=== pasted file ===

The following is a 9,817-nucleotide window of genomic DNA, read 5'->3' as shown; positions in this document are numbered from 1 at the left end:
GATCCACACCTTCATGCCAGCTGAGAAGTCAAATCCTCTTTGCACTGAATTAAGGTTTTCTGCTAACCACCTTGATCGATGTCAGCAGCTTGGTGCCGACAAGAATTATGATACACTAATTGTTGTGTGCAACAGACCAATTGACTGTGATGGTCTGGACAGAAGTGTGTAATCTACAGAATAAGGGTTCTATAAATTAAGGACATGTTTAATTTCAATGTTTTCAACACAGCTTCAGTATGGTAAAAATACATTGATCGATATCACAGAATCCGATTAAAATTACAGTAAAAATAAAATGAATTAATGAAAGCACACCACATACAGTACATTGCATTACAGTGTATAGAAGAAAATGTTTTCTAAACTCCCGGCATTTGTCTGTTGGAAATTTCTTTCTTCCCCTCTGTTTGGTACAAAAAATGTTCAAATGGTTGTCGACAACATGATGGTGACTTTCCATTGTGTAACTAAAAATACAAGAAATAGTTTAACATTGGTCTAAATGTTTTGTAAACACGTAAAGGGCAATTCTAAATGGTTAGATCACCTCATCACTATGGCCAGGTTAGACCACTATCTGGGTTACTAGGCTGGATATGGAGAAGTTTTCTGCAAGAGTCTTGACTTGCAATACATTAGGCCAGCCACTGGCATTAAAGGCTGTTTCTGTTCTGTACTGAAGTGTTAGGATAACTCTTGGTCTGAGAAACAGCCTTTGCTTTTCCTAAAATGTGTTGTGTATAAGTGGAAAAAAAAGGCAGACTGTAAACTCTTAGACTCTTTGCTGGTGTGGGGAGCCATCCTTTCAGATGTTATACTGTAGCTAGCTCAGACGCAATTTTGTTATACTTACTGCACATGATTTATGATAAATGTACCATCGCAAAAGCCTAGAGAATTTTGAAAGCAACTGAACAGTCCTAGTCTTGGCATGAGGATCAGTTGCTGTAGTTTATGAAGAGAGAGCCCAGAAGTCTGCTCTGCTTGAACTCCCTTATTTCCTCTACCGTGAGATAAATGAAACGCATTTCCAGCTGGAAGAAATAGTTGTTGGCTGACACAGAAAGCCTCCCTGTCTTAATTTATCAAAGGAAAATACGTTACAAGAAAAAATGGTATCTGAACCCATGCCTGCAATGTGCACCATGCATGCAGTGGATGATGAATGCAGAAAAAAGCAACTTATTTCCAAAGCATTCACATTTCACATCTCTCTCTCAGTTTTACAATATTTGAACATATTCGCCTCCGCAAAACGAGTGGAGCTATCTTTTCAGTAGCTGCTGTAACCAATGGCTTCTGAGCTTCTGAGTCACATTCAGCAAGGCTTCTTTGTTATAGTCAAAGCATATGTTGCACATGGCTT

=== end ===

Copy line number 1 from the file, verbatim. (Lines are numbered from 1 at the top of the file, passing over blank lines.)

The following is a 9,817-nucleotide window of genomic DNA, read 5'->3' as shown; positions in this document are numbered from 1 at the left end: